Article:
Natchez Trace 2012

We had planned to ride the Trace a while back, but didn’t get to it until now.


Day 1 – 9/22/12


Home to Oxford, AL. Around 400 miles for the day. No pictures. Just riding interstate. Plan on getting to Natchez,MS tomorrow, Sunday. Bikes running good as always. Topped off the clutch reservoir in Oxford. Somehow I overlooked this when I prepped the bikes before leaving. Ended up at 84 degrees and clear skies. Looks like the forecast is good for the days to come, with a cold front dipping into the south, cooling the air down to camping-level.


Day 2 – 9/23/12


Oxford, AL to Natchez, MS. 411 miles for the day. Interstate riding 2.nd day. Nice weather, but the temperature is too high. Ended up at Natchez State Park, where we camped. Sleeping in a tent in 85 degrees is not my cup of tea. Anyway, we ate supper at the camp site, and crashed after that.


Day 3 – 9/24/12


Broke camp, and rode across Mississippi river to Louisiana. Ate breakfast and returned to Natchez, where we stopped at St. Mary Basilica. This is a gorgeous place. Was able to take some shots inside, including a few HDR shots.


What a beautiful and peaceful place.


St. Mary Basilica, Natchez, MS



St. Mary Basilica, Natchez, MS



St. Mary Basilica, Natchez, MS


We then proceeded to Natchez Historical Park. Nothing much to see there, so we decided to start up The Trace. Went across to Vicksburg to visit the Military Park. However, it just got too hot, and we opted for a hotel room for the night. Going to the Military park tomorrow.


Day 4 – 9/25/12


Up bright eyed and bushy-tailed, packed up, and headed to the military park. The park is MUCH bigger than expected, and took us around 3 hours to go though, including stops.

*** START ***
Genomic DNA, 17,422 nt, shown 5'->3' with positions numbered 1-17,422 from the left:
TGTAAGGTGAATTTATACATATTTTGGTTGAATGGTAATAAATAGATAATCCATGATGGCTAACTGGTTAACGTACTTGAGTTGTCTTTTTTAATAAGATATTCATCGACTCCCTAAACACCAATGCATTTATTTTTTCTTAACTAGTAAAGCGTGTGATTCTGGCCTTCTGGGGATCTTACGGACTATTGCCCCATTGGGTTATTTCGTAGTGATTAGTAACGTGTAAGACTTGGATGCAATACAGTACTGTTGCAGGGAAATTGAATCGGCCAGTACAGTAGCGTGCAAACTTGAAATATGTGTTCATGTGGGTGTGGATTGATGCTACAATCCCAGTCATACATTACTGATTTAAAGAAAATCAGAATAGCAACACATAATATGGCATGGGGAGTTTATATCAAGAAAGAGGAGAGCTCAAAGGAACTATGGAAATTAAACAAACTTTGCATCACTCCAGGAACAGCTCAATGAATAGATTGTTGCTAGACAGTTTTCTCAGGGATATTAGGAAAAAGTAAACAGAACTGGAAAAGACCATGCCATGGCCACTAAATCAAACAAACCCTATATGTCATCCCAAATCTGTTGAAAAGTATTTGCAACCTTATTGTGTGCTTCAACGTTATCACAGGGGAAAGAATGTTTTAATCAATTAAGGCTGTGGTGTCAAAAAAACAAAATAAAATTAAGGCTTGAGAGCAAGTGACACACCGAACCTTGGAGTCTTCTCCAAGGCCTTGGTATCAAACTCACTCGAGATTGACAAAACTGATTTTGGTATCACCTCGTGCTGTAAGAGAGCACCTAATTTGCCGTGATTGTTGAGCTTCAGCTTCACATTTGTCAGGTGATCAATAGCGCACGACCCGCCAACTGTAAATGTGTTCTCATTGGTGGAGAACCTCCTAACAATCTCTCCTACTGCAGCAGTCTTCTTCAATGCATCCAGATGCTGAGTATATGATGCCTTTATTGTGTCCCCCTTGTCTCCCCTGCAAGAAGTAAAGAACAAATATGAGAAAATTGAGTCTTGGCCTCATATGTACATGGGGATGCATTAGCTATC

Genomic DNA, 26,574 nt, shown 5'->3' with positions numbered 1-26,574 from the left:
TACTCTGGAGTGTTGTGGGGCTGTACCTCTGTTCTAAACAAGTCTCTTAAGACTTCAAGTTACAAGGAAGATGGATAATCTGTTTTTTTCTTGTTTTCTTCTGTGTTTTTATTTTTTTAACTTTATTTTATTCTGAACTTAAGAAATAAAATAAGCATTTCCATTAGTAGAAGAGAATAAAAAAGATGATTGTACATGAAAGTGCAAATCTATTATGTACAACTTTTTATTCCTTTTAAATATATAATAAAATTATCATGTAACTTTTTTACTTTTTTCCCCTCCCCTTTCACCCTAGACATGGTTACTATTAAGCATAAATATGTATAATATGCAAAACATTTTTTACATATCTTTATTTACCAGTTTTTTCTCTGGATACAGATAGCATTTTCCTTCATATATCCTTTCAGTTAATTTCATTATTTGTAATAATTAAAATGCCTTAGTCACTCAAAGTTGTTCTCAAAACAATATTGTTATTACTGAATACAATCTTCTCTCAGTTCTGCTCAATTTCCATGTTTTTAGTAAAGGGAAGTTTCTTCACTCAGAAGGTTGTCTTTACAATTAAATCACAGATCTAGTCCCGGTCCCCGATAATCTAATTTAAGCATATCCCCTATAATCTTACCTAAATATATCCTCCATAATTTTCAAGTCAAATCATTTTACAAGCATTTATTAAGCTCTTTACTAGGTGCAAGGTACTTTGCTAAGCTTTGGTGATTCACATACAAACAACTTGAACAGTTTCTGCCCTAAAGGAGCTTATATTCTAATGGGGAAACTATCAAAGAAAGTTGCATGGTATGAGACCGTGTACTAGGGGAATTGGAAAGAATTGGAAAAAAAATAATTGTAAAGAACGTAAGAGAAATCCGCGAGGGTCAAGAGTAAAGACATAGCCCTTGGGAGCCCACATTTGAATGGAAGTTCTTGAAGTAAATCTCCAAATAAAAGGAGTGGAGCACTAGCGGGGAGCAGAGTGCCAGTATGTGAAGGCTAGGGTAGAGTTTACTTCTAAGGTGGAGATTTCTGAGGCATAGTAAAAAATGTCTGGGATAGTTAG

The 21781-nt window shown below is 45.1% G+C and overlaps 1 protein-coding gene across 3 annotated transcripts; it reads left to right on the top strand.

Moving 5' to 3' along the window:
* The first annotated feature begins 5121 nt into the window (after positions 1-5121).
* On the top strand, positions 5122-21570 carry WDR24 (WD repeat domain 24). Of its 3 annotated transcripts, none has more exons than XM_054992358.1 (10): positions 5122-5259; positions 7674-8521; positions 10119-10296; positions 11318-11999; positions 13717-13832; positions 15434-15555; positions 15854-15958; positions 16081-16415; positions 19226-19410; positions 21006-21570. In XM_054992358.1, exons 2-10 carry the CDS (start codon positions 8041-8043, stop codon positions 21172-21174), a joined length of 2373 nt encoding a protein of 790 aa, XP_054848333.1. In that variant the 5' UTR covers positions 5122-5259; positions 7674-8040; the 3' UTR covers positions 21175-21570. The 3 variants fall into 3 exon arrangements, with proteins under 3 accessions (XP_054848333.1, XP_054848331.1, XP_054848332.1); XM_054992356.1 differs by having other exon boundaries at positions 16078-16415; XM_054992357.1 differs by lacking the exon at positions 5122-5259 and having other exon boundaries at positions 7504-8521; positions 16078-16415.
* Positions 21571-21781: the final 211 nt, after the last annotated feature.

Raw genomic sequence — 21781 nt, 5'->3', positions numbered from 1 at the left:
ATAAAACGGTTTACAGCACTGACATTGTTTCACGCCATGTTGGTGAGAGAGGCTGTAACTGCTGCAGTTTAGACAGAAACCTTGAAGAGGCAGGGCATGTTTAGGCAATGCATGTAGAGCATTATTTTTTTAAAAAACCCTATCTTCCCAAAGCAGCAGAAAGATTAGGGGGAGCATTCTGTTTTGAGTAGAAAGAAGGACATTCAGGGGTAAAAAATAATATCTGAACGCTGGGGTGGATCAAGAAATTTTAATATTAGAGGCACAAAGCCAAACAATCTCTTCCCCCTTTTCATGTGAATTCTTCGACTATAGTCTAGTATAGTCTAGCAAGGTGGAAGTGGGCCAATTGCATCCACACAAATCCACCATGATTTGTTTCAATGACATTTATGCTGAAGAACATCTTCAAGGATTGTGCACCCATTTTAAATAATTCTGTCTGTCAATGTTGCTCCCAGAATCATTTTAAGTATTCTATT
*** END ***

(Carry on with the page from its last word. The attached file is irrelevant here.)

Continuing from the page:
USS Cairo


USS Cairo


Steam chambers (I guess) driving the huge wheel that propels the boat forward.


USS Cairo


Part of the bow


USS Cairo



Vicksburg National Military Park


17000 + civil war soldiers buried here, many unnamed.


Vicksburg, MS National Military Park



Vicksburg, MS National Military Park


Early morning light


Vicksburg, MS National Military Park




After getting done there, we headed up I20 into Jackson in order to save some time. The goal was to get to Tupelo, MS. Followed The Trace for the rest the way to Tupelo. The Trace matches the BRP (Blue Ridge Parkway) in pure beauty, but lacks the twisties of the BRP.

Overall a very good day, although it was on the hot side in the afternoon.


Day 5 – 9/26/12


Up early to visit Elvis Presley’s birth place in Tupelo, MS after eating bfast at Waffle House. Spent a good deal of time at the birth place. Actually a very nice place, and I’m not an Elvis fan (Lois is).


The King’s Plymouth


Elvis's car





He was born and grew up in this little shotgun house



Elvis at 13 years old with a Ladybug in his hair


Elvis at 13 years old


Fountain outside the Elvis museum (10 sec exposure)




Continued up The Trace. Weather was beautiful, but still hot in the afternoon. Made stops here and there.


Natchez Trace bridge just south of Nashville, TN


Natchez Trace


We finally ended up in Nashville, where we had supper at Loveless cafe.


Loveless Cafe, Nashville



Loveless cafe, Nashville